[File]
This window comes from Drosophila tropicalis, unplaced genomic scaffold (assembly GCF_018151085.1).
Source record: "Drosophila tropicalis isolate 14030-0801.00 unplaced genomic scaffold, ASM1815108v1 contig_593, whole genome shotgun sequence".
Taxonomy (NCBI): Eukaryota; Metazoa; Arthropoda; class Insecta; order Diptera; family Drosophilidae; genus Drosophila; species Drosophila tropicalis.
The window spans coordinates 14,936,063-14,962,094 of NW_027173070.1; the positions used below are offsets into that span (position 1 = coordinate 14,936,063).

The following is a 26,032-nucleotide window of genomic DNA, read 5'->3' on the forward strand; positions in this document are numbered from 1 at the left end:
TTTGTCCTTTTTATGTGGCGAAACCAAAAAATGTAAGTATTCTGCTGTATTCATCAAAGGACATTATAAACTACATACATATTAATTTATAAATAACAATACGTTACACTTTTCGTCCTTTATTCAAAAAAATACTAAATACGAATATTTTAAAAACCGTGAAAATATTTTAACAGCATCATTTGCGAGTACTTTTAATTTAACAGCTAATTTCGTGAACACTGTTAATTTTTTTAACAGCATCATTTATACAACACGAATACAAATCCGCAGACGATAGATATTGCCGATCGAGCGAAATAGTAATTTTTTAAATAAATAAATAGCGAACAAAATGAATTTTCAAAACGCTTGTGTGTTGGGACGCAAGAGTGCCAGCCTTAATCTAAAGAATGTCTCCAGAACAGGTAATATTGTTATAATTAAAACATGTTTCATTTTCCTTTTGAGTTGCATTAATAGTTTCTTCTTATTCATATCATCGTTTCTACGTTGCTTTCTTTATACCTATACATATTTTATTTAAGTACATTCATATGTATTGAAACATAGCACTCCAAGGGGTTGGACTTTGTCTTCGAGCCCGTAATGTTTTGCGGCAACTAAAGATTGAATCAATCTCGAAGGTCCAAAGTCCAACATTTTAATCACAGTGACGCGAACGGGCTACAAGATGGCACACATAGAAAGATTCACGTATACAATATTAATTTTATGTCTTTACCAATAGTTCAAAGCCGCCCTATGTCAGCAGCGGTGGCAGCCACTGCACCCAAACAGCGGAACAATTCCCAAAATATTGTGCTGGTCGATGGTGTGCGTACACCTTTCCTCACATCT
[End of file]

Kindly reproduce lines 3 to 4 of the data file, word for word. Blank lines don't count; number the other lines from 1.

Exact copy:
Taxonomy (NCBI): Eukaryota; Metazoa; Arthropoda; class Insecta; order Diptera; family Drosophilidae; genus Drosophila; species Drosophila tropicalis.
The window spans coordinates 14,936,063-14,962,094 of NW_027173070.1; the positions used below are offsets into that span (position 1 = coordinate 14,936,063).